Lyuli in Russia

Photo Source:  Desiphral  Creative Commons  Used with permission
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People Name: Lyuli
Country: Russia
10/40 Window: No
Population: 500
World Population: 17,600
Primary Language: Domari
Primary Religion: Islam
Christian Adherents: 0.00 %
Evangelicals: 0.00 %
Scripture: Portions
Online Audio NT: No
Jesus Film: Yes
Audio Recordings: Yes
People Cluster: Romani
Affinity Bloc: Eurasian Peoples
Progress Level:

Introduction / History

The ancestors of the Lyuli people were probably a caste of singers and dancers who, because of economic hardship, had to move elsewhere. They were scattered to several countries including what is now Russia.

Where Are they Located?

Most of the Lyuli people live in Tajikstan, Uzbekistan or Kyrgyzstan. A smaller number live in Russia. Their language is a dialect of Tajik, a bigger Turkic language.

What Are Their Lives Like?

Lyuli families have clans and sub-clans. They are closed towards anyone outside the Lyuli community since they are not accepted by many of the peoples they meet, especially Russians. In Russia, they face hostility and even violence from militant skinheads. Since the 1990s they have been known to live near train stations, and thought of as vagrants. Some consider them to be one of the Roma (Gypsy) groups, though the Romas in Russia would deny that.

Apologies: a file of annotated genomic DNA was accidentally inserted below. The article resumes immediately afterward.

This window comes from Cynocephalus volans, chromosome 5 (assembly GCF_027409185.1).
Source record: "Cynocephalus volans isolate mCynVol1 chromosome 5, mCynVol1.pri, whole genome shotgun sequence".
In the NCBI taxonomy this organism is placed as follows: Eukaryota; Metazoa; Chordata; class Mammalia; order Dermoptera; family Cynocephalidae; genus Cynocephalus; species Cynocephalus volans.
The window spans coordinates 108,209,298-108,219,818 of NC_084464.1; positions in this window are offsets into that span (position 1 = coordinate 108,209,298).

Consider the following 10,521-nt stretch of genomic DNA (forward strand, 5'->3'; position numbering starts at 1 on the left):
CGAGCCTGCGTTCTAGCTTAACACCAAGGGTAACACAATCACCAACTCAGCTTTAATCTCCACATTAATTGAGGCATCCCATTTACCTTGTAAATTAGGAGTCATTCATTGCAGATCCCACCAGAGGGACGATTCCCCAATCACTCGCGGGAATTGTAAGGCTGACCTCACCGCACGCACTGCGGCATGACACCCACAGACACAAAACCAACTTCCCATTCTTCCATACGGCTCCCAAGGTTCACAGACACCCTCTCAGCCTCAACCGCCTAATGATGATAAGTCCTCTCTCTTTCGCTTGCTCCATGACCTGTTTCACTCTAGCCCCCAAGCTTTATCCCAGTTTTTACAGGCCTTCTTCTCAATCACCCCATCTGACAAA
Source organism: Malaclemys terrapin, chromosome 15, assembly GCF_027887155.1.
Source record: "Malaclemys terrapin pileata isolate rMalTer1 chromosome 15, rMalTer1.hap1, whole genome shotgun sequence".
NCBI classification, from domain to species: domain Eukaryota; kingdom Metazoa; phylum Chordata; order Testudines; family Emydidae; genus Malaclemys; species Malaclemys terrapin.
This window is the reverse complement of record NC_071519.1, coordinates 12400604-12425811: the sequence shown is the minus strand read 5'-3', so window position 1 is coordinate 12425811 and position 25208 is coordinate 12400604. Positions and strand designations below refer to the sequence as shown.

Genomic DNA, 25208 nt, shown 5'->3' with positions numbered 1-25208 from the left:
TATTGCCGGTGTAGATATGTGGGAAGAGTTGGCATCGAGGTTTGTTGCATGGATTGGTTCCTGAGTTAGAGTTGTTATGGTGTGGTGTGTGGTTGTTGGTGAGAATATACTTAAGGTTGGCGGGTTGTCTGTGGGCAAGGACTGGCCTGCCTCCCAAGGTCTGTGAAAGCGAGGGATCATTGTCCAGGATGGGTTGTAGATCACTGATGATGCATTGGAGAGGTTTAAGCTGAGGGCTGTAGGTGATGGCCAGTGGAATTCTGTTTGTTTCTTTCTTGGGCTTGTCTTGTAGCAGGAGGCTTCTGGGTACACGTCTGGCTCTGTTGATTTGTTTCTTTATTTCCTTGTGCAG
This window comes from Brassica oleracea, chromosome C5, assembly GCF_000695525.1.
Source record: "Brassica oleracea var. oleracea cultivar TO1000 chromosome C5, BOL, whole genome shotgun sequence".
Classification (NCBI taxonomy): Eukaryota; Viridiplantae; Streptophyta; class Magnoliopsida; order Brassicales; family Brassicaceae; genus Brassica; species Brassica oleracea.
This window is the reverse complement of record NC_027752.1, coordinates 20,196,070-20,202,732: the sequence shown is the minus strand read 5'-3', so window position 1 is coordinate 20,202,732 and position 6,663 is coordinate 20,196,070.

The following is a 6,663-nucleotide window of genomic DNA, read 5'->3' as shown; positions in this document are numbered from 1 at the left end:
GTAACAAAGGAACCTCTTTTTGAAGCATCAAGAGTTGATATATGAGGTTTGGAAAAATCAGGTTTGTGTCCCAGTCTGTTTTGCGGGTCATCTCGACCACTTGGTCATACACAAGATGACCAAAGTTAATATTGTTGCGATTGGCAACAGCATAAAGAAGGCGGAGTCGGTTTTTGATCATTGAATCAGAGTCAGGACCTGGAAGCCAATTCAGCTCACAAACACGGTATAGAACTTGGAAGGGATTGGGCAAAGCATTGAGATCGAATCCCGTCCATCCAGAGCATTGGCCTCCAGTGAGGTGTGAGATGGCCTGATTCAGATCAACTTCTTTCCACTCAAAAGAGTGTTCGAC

What Are Their Beliefs?

The Lyuli people are 100 percent Sunni Muslim.

What Are Their Needs?

This people group needs acceptance and the chance to earn an honest living. They need to know that even if other peoples don't accept them, they are loved and accepted by the Heavenly Father.

Prayer Points

* Pray for the Lyuli people to rise above the discrimination they experience and gain their dignity through a relationship with God the Father.
* Pray that the Lord will raise the Lyuli people up as His children, and give them the chance to become part of His family.
* Pray for Russian believers to reach out to the Lyuli people in love and compassion.
* Pray for a Disciple-Making Movement to emerge among the Lyuli people in Russia.

Text Source:   Keith Carey